I wish so badly that I had written The Witch of Blackbird Pond that I am currently writing a story to pay homage to it! (See A Scalp on the Moon discussion below.) Why? Because this is my favorite childhood book, and I re-read it every year! I even named one of my kids after Nathaniel Eaton, although I've never told him that. Luckily there is a Nathaniel on my family tree, so I had a good excuse to use that name without revealing to my son that he just might have been named for a romantic hero from a book I first read in 8th grade!)
What exotic setting would you like to visit and then use for a new book? Why?
The exotic settings I am interested in visiting and writing about are all in the past: a theater in Restoration England, small towns in 1675 Puritan Massachusetts or 1825 New Hampshire, family and military conflicts in 1777 Pennsylvania, etc. Although I have visited many countries, and lived in a couple outside the U.S. (Brazil and Holland), for some reason I find the past to be far more exotic, compelling, and inspiring as far as writing is concerned. Don't ask me why!
Who most influences your writing? Why?
This is tricky to answer, as the primary influencers on my writing are the authors of great books for young readers written years ago. That is hardly present tense influencing. Of course, on a nuts and bolts level, what influences my writing of historical fiction for kids are the tiny details I find in my research that speak to me and inspire me to find ways to weave them into my stories. I always tell students that I feel as if I am panning for gold. (As a fellow writer in this genre, I'm sure you know exactly what I'm talking about, Connie.)
What is your biggest problem in writing historical fiction for young readers at this point?
I used to be able to do research and keep the big picture, what I think of as the "virtual reality", of my historical setting pretty much in my head while I was writing a story. Now that I am in the "grandmother" stage of my life, I find it more difficult to do this. My short term memory is not quite what it used to be. I have come up with some coping strategies that enable me to work around this problem, however.
What projects do you have in the works for your readers? (We promise we’ll tell everyone!)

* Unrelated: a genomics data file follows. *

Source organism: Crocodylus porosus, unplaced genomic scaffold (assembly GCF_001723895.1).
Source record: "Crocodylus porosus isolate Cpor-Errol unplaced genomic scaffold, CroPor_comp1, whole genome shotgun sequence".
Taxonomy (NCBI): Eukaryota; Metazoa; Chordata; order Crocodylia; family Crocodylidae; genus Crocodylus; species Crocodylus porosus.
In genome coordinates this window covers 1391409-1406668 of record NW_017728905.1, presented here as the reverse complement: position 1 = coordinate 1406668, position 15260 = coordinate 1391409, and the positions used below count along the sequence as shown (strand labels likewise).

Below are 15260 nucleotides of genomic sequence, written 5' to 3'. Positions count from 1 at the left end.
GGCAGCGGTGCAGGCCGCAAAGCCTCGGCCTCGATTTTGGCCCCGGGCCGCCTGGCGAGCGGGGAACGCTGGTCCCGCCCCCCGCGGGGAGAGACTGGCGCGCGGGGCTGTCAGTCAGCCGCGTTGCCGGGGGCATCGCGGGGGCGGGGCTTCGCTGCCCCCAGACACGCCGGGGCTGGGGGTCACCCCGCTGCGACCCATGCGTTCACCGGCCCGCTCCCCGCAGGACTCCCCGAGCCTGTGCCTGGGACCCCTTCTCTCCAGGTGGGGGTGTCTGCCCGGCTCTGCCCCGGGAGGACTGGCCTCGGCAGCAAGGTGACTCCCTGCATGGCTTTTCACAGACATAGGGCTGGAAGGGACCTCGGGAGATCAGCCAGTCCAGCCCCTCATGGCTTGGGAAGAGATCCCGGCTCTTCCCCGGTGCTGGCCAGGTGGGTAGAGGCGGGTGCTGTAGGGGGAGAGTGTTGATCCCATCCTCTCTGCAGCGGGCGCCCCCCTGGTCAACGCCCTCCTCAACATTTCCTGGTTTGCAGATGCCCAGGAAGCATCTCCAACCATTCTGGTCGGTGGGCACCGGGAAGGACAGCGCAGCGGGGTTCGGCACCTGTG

I am working on a story set in Massachusetts in 1675, during the outbreak of King Philip's War. My working title for this is A Scalp on the Moon. I got interested in this era when I moved back to New England and started doing genealogical research. In doing so, I discovered that this war, which based on percentage of the population killed, was the bloodiest in American history, was actually started by two men from my family tree, William and John Salisbury. They fired the opening shots and were the first two English casualties in that conflict. It will not be their story I will be telling, however. They were just the hook that engaged my interest.
Here's a quick description:
In 1675, a teenaged boy who has trained his entire life for a career as an actor in Restoration London finds himself accidentally transported to Massachusetts Colony, where he knows the Puritans consider the theater to be a terrible evil. It is a time of great unrest and fear, as the Wampanoag and other Native American tribes are realizing that the English settlers are an unsettling, permanent and growing presence in their midst. For their part, some of the superstitious colonists insist they keep seeing a scalp on the moon, a portent that something terrible is about to happen. With the outbreak of King Philip’s War this portent might turn out to be all too accurate.
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C.M. Huddleston's Review of A Buss from Lafayette
I love history and historical fiction, especially accurate work. A Buss from Lafayette is the kind of book I read, no devoured, as a child and loved every detail, every event, and every word while begging for more. At the end, I wanted to know what happened next, just as I did with this story. I highly recommend A Buss from Lafayette, a delightful story intertwined with very readable history.